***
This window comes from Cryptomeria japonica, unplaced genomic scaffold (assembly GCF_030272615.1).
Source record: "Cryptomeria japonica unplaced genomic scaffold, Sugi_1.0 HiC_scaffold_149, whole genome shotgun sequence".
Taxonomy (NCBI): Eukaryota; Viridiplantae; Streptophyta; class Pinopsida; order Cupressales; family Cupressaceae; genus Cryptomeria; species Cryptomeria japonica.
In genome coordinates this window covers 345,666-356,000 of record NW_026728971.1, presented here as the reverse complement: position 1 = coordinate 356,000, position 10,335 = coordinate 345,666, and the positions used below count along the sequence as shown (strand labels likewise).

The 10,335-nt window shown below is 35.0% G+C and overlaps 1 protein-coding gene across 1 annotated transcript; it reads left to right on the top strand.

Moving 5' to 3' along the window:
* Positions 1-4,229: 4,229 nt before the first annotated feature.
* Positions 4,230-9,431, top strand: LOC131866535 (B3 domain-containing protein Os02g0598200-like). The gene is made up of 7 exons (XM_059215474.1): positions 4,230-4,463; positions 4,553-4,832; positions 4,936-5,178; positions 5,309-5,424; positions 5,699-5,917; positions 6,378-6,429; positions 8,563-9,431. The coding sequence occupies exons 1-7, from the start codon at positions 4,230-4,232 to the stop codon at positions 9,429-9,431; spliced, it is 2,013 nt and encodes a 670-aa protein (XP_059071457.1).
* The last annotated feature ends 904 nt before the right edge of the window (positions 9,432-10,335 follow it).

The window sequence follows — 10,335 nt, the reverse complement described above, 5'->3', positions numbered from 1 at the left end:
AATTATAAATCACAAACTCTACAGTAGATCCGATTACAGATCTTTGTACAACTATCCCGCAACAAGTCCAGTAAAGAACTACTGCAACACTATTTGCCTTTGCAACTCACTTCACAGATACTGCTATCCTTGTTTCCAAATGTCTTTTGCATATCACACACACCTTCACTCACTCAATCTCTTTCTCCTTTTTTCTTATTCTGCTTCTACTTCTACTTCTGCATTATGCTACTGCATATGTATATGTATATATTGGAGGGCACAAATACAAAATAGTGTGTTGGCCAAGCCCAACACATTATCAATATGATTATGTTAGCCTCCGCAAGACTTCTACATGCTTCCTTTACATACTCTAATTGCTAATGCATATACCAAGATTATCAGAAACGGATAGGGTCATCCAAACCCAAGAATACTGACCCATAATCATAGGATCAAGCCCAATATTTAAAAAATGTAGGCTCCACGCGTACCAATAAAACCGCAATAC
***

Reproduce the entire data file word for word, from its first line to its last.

This window comes from Cryptomeria japonica, unplaced genomic scaffold (assembly GCF_030272615.1).
Source record: "Cryptomeria japonica unplaced genomic scaffold, Sugi_1.0 HiC_scaffold_149, whole genome shotgun sequence".
Taxonomy (NCBI): Eukaryota; Viridiplantae; Streptophyta; class Pinopsida; order Cupressales; family Cupressaceae; genus Cryptomeria; species Cryptomeria japonica.
In genome coordinates this window covers 345,666-356,000 of record NW_026728971.1, presented here as the reverse complement: position 1 = coordinate 356,000, position 10,335 = coordinate 345,666, and the positions used below count along the sequence as shown (strand labels likewise).

The 10,335-nt window shown below is 35.0% G+C and overlaps 1 protein-coding gene across 1 annotated transcript; it reads left to right on the top strand.

Moving 5' to 3' along the window:
* Positions 1-4,229: 4,229 nt before the first annotated feature.
* Positions 4,230-9,431, top strand: LOC131866535 (B3 domain-containing protein Os02g0598200-like). The gene is made up of 7 exons (XM_059215474.1): positions 4,230-4,463; positions 4,553-4,832; positions 4,936-5,178; positions 5,309-5,424; positions 5,699-5,917; positions 6,378-6,429; positions 8,563-9,431. The coding sequence occupies exons 1-7, from the start codon at positions 4,230-4,232 to the stop codon at positions 9,429-9,431; spliced, it is 2,013 nt and encodes a 670-aa protein (XP_059071457.1).
* The last annotated feature ends 904 nt before the right edge of the window (positions 9,432-10,335 follow it).

The window sequence follows — 10,335 nt, the reverse complement described above, 5'->3', positions numbered from 1 at the left end:
AATTATAAATCACAAACTCTACAGTAGATCCGATTACAGATCTTTGTACAACTATCCCGCAACAAGTCCAGTAAAGAACTACTGCAACACTATTTGCCTTTGCAACTCACTTCACAGATACTGCTATCCTTGTTTCCAAATGTCTTTTGCATATCACACACACCTTCACTCACTCAATCTCTTTCTCCTTTTTTCTTATTCTGCTTCTACTTCTACTTCTGCATTATGCTACTGCATATGTATATGTATATATTGGAGGGCACAAATACAAAATAGTGTGTTGGCCAAGCCCAACACATTATCAATATGATTATGTTAGCCTCCGCAAGACTTCTACATGCTTCCTTTACATACTCTAATTGCTAATGCATATACCAAGATTATCAGAAACGGATAGGGTCATCCAAACCCAAGAATACTGACCCATAATCATAGGATCAAGCCCAATATTTAAAAAATGTAGGCTCCACGCGTACCAATAAAACCGCAATAC